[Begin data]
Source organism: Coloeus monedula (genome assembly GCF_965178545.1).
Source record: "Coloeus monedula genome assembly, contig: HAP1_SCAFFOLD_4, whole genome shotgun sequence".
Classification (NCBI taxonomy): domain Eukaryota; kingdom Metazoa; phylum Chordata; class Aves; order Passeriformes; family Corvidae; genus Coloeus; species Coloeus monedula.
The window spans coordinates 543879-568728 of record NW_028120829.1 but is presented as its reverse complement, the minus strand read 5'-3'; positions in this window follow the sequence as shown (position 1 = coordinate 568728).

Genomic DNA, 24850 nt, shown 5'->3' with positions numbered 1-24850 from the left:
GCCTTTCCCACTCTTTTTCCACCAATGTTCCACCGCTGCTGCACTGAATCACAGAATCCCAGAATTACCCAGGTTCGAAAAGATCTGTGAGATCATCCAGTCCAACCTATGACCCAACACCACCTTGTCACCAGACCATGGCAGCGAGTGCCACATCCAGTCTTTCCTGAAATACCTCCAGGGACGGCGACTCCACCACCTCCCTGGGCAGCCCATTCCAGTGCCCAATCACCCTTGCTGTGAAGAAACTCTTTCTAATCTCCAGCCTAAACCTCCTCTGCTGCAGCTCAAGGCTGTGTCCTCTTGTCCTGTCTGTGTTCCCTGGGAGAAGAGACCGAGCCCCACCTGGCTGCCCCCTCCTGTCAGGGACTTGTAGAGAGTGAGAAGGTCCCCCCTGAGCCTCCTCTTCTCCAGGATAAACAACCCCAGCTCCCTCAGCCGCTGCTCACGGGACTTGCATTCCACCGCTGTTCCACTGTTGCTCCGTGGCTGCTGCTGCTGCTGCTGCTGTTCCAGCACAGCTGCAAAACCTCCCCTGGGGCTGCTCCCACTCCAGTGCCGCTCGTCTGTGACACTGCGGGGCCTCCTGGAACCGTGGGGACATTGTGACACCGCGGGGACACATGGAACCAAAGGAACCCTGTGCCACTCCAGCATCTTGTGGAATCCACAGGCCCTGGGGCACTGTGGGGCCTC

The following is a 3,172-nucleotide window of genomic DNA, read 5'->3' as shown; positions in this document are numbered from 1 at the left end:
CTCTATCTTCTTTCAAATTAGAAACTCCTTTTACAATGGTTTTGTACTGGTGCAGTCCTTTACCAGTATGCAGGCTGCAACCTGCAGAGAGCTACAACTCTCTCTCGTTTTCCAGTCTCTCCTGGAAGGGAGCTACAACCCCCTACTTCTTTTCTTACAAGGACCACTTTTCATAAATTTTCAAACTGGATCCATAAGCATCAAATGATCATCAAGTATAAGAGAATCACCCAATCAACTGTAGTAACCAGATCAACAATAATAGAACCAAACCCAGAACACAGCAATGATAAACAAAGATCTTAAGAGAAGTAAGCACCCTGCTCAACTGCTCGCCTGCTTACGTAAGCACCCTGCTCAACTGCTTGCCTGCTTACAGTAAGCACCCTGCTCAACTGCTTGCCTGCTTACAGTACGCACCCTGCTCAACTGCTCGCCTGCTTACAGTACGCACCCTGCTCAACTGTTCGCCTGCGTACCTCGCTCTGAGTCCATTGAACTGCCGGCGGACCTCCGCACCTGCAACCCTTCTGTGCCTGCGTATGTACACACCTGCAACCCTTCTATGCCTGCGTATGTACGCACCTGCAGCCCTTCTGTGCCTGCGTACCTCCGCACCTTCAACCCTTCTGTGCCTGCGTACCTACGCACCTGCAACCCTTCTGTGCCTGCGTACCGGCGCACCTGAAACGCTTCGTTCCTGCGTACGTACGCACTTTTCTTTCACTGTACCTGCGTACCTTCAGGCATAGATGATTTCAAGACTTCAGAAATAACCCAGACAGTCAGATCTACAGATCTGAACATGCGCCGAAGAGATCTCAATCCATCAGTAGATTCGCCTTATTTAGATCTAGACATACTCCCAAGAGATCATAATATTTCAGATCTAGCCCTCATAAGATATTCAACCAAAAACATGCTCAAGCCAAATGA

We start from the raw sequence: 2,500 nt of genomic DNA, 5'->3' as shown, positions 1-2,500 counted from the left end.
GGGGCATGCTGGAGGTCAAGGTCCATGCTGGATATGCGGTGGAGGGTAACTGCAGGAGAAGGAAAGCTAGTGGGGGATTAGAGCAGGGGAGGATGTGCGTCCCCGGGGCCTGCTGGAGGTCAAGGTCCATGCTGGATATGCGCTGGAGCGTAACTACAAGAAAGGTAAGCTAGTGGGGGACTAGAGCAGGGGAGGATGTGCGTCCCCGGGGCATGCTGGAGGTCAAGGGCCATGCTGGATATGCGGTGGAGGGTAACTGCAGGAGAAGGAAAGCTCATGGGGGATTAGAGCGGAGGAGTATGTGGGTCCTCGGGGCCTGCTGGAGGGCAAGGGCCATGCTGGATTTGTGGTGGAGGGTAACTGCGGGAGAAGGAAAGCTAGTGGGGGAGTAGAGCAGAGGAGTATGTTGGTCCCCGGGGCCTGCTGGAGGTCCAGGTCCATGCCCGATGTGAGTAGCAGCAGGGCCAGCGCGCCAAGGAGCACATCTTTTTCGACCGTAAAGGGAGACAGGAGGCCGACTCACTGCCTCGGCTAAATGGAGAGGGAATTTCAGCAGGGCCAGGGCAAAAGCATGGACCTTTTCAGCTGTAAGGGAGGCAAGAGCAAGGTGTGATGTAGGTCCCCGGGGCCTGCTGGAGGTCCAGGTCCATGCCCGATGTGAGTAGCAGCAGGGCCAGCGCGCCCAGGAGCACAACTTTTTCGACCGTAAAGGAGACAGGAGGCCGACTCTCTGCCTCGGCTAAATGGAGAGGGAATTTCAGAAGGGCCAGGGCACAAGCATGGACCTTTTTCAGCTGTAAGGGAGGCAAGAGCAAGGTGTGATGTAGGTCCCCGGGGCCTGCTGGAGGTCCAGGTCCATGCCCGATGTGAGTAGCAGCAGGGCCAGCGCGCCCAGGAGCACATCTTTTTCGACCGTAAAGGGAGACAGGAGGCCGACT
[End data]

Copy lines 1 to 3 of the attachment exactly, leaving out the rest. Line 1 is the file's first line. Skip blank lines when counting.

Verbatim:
Source organism: Coloeus monedula (genome assembly GCF_965178545.1).
Source record: "Coloeus monedula genome assembly, contig: HAP1_SCAFFOLD_4, whole genome shotgun sequence".
Classification (NCBI taxonomy): domain Eukaryota; kingdom Metazoa; phylum Chordata; class Aves; order Passeriformes; family Corvidae; genus Coloeus; species Coloeus monedula.